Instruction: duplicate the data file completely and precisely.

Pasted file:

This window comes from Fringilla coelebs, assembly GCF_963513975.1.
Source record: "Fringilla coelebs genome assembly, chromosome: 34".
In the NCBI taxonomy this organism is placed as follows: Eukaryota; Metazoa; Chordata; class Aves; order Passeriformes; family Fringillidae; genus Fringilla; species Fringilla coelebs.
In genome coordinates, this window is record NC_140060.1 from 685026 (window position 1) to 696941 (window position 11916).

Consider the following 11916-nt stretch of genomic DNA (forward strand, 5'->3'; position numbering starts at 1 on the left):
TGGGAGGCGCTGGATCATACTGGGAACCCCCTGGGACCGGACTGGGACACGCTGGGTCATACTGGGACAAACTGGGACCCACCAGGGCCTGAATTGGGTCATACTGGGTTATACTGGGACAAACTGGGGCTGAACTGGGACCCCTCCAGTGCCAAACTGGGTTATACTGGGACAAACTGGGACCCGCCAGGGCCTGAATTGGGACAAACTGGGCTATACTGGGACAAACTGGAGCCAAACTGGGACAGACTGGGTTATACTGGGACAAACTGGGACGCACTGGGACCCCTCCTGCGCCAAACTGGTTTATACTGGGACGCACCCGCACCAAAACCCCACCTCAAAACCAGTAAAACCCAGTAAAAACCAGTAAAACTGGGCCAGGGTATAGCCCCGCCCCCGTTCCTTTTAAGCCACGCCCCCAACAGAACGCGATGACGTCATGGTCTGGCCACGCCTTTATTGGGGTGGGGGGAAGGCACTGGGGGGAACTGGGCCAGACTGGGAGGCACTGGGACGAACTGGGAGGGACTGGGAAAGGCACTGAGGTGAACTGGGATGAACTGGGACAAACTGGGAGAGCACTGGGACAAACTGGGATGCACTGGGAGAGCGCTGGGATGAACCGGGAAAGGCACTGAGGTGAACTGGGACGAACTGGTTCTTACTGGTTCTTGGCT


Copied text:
This window comes from Fringilla coelebs, assembly GCF_963513975.1.
Source record: "Fringilla coelebs genome assembly, chromosome: 34".
In the NCBI taxonomy this organism is placed as follows: Eukaryota; Metazoa; Chordata; class Aves; order Passeriformes; family Fringillidae; genus Fringilla; species Fringilla coelebs.
In genome coordinates, this window is record NC_140060.1 from 685026 (window position 1) to 696941 (window position 11916).

Consider the following 11916-nt stretch of genomic DNA (forward strand, 5'->3'; position numbering starts at 1 on the left):
TGGGAGGCGCTGGATCATACTGGGAACCCCCTGGGACCGGACTGGGACACGCTGGGTCATACTGGGACAAACTGGGACCCACCAGGGCCTGAATTGGGTCATACTGGGTTATACTGGGACAAACTGGGGCTGAACTGGGACCCCTCCAGTGCCAAACTGGGTTATACTGGGACAAACTGGGACCCGCCAGGGCCTGAATTGGGACAAACTGGGCTATACTGGGACAAACTGGAGCCAAACTGGGACAGACTGGGTTATACTGGGACAAACTGGGACGCACTGGGACCCCTCCTGCGCCAAACTGGTTTATACTGGGACGCACCCGCACCAAAACCCCACCTCAAAACCAGTAAAACCCAGTAAAAACCAGTAAAACTGGGCCAGGGTATAGCCCCGCCCCCGTTCCTTTTAAGCCACGCCCCCAACAGAACGCGATGACGTCATGGTCTGGCCACGCCTTTATTGGGGTGGGGGGAAGGCACTGGGGGGAACTGGGCCAGACTGGGAGGCACTGGGACGAACTGGGAGGGACTGGGAAAGGCACTGAGGTGAACTGGGATGAACTGGGACAAACTGGGAGAGCACTGGGACAAACTGGGATGCACTGGGAGAGCGCTGGGATGAACCGGGAAAGGCACTGAGGTGAACTGGGACGAACTGGTTCTTACTGGTTCTTGGCT